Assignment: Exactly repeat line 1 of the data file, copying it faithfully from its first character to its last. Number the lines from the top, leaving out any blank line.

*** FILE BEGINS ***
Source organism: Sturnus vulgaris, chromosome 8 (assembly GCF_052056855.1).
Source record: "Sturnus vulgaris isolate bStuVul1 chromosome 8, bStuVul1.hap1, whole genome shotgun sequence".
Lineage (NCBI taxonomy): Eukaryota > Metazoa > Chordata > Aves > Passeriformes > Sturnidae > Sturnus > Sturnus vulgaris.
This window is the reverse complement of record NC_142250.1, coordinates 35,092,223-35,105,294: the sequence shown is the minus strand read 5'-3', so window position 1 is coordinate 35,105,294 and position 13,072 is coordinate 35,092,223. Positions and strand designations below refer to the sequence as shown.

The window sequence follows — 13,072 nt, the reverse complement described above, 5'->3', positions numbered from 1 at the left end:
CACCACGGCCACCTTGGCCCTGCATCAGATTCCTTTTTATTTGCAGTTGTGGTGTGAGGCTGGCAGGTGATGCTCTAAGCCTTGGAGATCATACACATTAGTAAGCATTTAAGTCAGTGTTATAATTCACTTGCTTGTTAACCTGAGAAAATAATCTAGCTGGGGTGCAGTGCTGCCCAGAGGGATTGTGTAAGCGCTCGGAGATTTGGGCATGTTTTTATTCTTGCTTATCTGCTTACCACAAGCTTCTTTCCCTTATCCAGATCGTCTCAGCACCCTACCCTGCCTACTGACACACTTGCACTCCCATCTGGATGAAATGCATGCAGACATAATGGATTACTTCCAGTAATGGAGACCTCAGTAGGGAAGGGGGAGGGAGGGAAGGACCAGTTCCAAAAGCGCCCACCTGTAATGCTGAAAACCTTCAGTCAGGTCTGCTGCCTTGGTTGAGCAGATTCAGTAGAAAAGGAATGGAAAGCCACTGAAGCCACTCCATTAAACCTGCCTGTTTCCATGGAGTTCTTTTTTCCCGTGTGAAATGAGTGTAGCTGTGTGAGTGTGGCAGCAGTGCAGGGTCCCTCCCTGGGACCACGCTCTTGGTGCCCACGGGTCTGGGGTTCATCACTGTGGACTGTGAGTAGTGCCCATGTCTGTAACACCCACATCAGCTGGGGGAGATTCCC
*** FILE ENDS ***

Source organism: Sturnus vulgaris, chromosome 8 (assembly GCF_052056855.1).